The Bank of Latvia have issued (4th December) a new silver coin which is in remembrance of the-then province’s first session of the Latvian Provisional National Council (LPNC) held in Valka 100 years ago, one of the most significant events which resulted in establishing Latvia’s statehood.
Between a complicated and vast war breaking out in Europe in late 1914 and the abdication of Czar Nicholas II in March 1917, circumstances all over the would-be former empire were about to change significantly. The nationalist sentiments in Finland and the three Baltic states of Latvia, Estonia, and Lithuania began to gain greater momentum, and years of underground activity to realise a free homeland was on the rise. Latvians, as a united people, had never known independence as a sovereign nation, and as the Russian Empire was crumbling after a thousand years of rule with the departure of Nicholas II and the crown’s authority, it was time for those who were ardent supporters of Latvian statehood to take the initiative and organise a provisional government and eventually seek recognition from the world. Europe was also in the midst of the Great War in which the world was witnessing three Great Empires: The Russian Empire, the Austro-Hungarian Empire, and the remnants of the Ottoman Empire, in Europe, all battling each other. Ultimately, all three would collapse onto the scrapheap of history.
The coin was struck by The Royal Dutch Mint on behalf of the Bank of Latvia and is designed by artist Ivars Drulle. The obverse of the coin features the 21st century omni-recognisable Wi-Fi symbol, with an inscription Lai dsiwo brihwa apweenota Latvija! (Long live the free and united Latvia!) arranged in two lines in a semi-circle above it. An inscription, Walka, is featured beneath the symbol, with the year, 1917, placed below that.
The reverse side includes an extract from the Latvian Provisional National Council’s appeal “To all Latvians!” complete in its historical spelling which is arranged in a spiral, starting from the rim. An inscription Latveeschu pagaidu nazionalās (Latvian Provisional National) is seen in a semi-circle above the spiral inscription at the top, and an inscription padomes sesijai – 100 (Council’s session — 100) is placed in a semi-circle below. The coin’s inscription on the rim includes incused lettering which reads: LATVIJAS BANKA and LATVIJAS REPUBLIKA (Republic of Latvia), separated by rhombic dots.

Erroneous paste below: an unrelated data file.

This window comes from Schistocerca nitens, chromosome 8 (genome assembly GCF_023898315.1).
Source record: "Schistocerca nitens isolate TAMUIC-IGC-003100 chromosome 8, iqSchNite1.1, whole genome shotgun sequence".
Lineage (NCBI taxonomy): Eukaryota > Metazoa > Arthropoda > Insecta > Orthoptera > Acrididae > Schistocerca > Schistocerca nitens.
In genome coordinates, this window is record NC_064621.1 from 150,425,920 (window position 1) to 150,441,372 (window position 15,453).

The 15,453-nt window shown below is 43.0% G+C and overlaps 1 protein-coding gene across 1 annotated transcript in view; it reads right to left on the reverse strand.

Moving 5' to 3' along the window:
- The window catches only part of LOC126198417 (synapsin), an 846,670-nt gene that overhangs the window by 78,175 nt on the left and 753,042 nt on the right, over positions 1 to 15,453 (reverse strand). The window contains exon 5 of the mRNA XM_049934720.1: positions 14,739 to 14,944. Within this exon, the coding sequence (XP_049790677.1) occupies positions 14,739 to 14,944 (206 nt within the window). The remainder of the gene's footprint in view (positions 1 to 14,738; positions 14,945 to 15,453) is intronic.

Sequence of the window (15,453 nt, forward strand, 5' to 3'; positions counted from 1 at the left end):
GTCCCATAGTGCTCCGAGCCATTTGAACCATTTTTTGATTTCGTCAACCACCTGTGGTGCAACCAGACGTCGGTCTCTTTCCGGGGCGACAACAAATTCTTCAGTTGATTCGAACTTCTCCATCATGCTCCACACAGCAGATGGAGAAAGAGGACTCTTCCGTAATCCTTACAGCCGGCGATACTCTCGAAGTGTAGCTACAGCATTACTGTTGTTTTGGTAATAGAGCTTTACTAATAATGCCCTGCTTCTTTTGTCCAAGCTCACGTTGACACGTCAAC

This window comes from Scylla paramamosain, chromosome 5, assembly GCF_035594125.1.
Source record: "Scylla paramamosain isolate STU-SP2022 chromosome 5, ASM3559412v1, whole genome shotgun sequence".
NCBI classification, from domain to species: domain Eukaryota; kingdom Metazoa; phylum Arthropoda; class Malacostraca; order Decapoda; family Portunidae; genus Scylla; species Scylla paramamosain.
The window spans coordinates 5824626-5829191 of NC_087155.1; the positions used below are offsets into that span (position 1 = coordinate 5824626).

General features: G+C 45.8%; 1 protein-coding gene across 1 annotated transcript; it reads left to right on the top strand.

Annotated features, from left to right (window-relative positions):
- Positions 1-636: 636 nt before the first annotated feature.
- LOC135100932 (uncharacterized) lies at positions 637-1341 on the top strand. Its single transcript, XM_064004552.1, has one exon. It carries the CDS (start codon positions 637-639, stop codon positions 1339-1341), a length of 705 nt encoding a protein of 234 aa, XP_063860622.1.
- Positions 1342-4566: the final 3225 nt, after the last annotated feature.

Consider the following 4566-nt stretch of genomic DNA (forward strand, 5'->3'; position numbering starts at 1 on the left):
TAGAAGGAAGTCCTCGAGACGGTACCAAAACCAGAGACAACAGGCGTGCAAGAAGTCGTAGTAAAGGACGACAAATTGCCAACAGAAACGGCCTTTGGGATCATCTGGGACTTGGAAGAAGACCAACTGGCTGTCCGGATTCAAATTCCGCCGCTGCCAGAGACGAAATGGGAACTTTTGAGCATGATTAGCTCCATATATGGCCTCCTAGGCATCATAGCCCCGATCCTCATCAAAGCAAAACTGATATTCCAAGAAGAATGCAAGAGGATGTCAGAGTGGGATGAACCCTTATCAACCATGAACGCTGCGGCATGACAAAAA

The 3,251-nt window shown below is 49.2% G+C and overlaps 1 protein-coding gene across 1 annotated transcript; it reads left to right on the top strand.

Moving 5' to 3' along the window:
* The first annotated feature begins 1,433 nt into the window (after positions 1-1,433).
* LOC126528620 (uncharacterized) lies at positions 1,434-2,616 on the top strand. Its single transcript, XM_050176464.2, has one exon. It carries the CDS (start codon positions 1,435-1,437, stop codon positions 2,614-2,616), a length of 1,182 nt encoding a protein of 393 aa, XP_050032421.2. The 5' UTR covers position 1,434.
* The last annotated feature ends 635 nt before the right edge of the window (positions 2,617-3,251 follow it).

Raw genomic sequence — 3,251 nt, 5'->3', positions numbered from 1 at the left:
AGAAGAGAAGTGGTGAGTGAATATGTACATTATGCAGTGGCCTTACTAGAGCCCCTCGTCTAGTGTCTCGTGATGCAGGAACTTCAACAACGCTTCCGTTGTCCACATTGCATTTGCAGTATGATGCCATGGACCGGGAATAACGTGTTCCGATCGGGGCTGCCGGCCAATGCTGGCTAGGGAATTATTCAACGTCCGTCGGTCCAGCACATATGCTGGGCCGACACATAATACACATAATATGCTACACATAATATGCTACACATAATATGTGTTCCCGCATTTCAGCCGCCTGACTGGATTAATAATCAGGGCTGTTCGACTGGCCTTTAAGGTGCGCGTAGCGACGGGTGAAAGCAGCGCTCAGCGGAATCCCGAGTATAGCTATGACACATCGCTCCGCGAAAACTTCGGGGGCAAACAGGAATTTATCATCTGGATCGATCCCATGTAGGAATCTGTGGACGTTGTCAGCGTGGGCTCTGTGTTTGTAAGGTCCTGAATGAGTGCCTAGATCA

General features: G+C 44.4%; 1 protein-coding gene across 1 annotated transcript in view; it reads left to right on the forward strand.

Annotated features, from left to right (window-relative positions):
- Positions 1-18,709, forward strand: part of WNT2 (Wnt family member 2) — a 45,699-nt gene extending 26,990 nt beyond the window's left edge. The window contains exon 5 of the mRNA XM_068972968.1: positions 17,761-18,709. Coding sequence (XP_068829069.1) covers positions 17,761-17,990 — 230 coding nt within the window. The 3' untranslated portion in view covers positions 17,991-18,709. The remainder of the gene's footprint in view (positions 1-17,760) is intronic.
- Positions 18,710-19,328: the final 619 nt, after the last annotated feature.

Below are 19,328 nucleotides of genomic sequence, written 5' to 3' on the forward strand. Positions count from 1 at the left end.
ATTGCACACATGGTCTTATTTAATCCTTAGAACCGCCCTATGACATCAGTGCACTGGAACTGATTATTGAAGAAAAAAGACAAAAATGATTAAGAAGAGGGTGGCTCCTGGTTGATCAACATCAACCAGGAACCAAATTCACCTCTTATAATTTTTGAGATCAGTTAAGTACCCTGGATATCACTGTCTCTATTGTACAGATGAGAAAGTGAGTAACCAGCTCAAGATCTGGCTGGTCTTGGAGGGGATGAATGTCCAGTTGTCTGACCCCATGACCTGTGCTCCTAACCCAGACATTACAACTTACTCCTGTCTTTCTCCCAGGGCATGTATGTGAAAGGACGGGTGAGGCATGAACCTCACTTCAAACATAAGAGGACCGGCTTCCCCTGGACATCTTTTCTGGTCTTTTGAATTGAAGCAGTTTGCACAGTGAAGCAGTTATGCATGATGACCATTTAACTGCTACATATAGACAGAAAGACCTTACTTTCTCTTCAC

|€5||.925 Silver||31.4 g||38.6 mm||Proof||3,000|
The Proof quality coin is encapsulated and enclosed in a custom presentation box and includes a certificate of authenticity. From the 4th December, the new coin will be on sale at Latvijas Banka Cashier’s Offices (K. Valdemāra iela 1B in Riga and Teātra iela 4 in Liepāja) as well as online via Latvijas Banka’s website, which offers a wide range of collector coins and other numismatic products issued by Latvijas Banka. Purchases can be made by individual customers and companies in Latvia.
Please note: As of the 30th November, numismatic products purchased online are now deliverable to individual customers in most EU countries, the USA, Canada, Australia, and New Zealand. The number of countries for the international deliveries will be increased in the new year.
Latvia’s Darkest Hour: The Prelude to Independence in November 1917.
The situation of the Latvian nation in November 1917 was, to say the least, precarious. At that moment, the territory of the present-day Latvia had been split by the battlefront of World War I for more than two years. Hundreds of thousands of its inhabitants — refugees from Kurzeme and Zemgale, workers of the plants evacuated from Riga, those mobilised in the army — were scattered across the vast territory of the Russian Empire. In September 2017, imperial German troops captured Riga and plans to annex and “Germanise” the occupied Baltic territories were part of Berlin’s occupation strategy. In Russia, following a year of political turmoil, a new radical force, the left-wing Social Democrats (Bolsheviks), had seized power by way of an armed coup d’état. The huge country once ruled by an all-powerful Czar answerable to no one but God was falling fast into the chaos of civil war.